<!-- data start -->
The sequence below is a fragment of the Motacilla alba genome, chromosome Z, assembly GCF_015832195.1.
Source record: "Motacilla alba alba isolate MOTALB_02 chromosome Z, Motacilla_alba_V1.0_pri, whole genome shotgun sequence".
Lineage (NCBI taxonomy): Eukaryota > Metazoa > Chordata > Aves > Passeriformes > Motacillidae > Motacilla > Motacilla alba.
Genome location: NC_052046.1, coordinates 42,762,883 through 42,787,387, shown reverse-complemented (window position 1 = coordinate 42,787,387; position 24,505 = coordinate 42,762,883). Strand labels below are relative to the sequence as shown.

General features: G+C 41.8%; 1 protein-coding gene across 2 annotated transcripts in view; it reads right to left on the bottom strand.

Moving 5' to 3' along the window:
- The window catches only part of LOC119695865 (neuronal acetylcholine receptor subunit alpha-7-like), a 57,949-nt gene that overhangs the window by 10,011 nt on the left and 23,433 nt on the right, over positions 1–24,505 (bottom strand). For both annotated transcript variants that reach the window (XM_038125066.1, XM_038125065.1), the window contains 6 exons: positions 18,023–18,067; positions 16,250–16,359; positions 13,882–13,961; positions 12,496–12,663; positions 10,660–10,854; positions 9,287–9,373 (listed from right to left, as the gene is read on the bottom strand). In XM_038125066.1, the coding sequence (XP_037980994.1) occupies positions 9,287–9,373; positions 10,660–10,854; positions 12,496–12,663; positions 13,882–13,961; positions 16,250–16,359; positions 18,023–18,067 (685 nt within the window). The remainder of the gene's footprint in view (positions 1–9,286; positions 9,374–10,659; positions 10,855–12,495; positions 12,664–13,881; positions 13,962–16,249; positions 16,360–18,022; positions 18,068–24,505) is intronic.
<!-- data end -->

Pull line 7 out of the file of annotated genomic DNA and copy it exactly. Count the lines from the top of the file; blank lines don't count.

- The window catches only part of LOC119695865 (neuronal acetylcholine receptor subunit alpha-7-like), a 57,949-nt gene that overhangs the window by 10,011 nt on the left and 23,433 nt on the right, over positions 1–24,505 (bottom strand). For both annotated transcript variants that reach the window (XM_038125066.1, XM_038125065.1), the window contains 6 exons: positions 18,023–18,067; positions 16,250–16,359; positions 13,882–13,961; positions 12,496–12,663; positions 10,660–10,854; positions 9,287–9,373 (listed from right to left, as the gene is read on the bottom strand). In XM_038125066.1, the coding sequence (XP_037980994.1) occupies positions 9,287–9,373; positions 10,660–10,854; positions 12,496–12,663; positions 13,882–13,961; positions 16,250–16,359; positions 18,023–18,067 (685 nt within the window). The remainder of the gene's footprint in view (positions 1–9,286; positions 9,374–10,659; positions 10,855–12,495; positions 12,664–13,881; positions 13,962–16,249; positions 16,360–18,022; positions 18,068–24,505) is intronic.